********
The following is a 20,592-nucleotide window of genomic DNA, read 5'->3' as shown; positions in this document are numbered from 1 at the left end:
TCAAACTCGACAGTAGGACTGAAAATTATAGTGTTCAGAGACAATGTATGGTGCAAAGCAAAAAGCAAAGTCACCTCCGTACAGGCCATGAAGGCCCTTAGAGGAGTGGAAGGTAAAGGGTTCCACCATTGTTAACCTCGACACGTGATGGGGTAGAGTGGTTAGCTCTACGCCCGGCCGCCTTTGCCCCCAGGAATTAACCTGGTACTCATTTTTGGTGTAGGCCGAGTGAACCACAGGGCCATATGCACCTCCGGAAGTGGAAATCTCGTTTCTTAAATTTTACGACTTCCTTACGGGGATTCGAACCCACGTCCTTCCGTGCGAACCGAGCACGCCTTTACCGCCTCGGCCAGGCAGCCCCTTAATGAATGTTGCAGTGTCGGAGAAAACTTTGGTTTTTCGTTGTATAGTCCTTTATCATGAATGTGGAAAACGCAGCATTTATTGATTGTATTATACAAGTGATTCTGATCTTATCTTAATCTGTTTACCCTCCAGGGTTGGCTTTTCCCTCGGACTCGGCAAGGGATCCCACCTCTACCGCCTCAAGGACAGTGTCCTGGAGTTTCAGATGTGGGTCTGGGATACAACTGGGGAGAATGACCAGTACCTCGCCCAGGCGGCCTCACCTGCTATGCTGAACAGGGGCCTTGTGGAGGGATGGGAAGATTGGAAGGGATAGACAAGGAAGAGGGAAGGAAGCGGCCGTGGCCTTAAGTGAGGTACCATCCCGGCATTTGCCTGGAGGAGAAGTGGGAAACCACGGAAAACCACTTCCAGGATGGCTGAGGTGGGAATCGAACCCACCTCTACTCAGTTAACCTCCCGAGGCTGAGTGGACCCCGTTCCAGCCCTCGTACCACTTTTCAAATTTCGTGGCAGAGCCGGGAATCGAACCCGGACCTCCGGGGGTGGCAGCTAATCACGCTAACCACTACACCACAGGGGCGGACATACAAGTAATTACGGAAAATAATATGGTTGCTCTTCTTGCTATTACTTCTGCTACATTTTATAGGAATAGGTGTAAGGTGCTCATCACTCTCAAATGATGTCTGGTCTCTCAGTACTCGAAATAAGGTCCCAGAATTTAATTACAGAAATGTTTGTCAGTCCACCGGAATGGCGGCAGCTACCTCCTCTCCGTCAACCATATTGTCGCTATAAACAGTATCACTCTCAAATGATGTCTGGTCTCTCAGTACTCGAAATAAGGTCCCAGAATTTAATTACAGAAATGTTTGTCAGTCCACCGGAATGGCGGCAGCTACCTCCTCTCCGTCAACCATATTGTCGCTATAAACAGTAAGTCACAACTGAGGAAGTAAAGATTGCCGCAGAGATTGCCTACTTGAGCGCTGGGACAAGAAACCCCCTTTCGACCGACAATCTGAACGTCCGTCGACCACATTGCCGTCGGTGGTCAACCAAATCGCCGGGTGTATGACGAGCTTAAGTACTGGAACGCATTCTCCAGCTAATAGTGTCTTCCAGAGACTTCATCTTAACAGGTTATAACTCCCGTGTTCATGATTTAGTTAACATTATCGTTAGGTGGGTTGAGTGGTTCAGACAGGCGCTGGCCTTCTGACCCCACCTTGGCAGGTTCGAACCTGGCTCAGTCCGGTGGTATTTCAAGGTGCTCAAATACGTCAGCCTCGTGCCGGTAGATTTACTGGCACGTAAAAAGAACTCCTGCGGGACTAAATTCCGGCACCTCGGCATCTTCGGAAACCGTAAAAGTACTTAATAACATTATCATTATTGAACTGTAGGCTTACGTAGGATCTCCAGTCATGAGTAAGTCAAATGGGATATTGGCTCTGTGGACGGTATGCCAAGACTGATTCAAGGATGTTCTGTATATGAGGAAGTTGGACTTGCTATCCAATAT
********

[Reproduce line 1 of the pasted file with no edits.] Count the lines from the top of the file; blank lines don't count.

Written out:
The following is a 20,592-nucleotide window of genomic DNA, read 5'->3' as shown; positions in this document are numbered from 1 at the left end: